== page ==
Tomotherapy is an advanced method to deliver radiation treatment to fight cancer. This process combines a 3D image study of the cancerous region, patient positioning, treatment planning, and delivery into a single integrated system. The equipment used for tomotherapy is a Computed Tomography System or CT system. With the use of intensity-modulated radiation therapy (IMRT), tomotherapy matches the radiation intensity that is to be delivered to the tumors, keeping the healthy tissues around it safe.
Tomotherapy is a method that treats cancer tumors which are present anywhere in the body.
How is it Performed
For each session of tomotherapy and effective radiation treatment, precise patient positioning is important. Therefore, to verify the position and location of the tumor, your doctor will take a CT scan before each tomotherapy treatment. This step is crucial, since a change in position may also change the locations of tumors. Especially with some tumors, such as prostate cancer, the shift and the change happen daily. With advanced tomotherapy, doctors can ensure that the radiation is directed accurately from one session to the next.
The next step is the most important step of radiation delivery, through intensity-modulated radiation therapy (IMRT) with a circular or spiral delivery pattern. This pattern ensures that radiation is delivered to the patient from all sides, which further guarantees that the treatment is confined only to the tumor.
During the tomotherapy treatment, you will be asked to lie on a couch that moves constantly inside the equipment through a rotating ring. Radiation is therefore delivered from each angle (360 degrees) as the couch moves and turns through the gantry.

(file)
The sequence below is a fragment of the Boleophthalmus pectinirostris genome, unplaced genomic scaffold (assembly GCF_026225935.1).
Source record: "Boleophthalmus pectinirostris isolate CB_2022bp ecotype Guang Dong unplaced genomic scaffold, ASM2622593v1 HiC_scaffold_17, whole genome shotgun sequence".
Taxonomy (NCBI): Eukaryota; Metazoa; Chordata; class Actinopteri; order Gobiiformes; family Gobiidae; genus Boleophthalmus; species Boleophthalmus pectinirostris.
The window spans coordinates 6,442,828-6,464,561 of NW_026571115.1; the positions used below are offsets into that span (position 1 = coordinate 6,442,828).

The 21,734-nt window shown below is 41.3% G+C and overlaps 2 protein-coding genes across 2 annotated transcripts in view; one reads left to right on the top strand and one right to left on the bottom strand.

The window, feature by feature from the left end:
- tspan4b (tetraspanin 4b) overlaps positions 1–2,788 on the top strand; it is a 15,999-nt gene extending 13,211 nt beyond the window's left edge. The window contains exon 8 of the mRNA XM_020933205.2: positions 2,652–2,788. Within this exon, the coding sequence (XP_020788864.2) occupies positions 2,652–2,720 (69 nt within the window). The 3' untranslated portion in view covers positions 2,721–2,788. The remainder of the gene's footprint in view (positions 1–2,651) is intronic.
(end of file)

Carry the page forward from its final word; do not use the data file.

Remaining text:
You are likely to be asked by your doctor to follow a specific diet before the procedure.
You may be asked by your doctor to either avoid certain medications or stop them altogether.
Before beginning the tomotherapy treatment, your doctor will use special software and 3D images to define the contours of each tumor. They will also decide the amount of radiation each tumor will receive.
From this point onward, the technology will calculate the best position, pattern, and intensity of the radiation that is to be delivered.
The tomotherapy procedure follows an outpatient treatment schedule and generally includes daily treatments that range from one week to eight weeks.
Once your therapy is over, you will need to visit your doctor to review the progress and monitor the results of the treatment or therapy.
The potential risks and side effects of tomotherapy are moderate and do not last long. The possible side effects vary from patient to patient depending on the size of the tumor and its location, radiation dosage, and treatment plan, a few common risks include:
Headache and nausea
Dry eyes, mouth, and throat
Skin irritation and rashes
Difficulty in eating
Loss of appetite
Changes in the bladder or urinary systems
Most of the side effects that are caused due to tomotherapy usually subside after the treatment ends. However, you may continue to feel tired for about four to six weeks after you receive your last tomotherapy treatment. While you will need extra rest as your tissues will heal and regenerate, you need to be gentle and careful with your skin in the treatment area, as your skin will require more time to heal. It is also important to note that side effects can recur after several months or even years after the treatment. It is best to speak to your doctor regarding measures you can take to recover faster and curb any recurring side effects.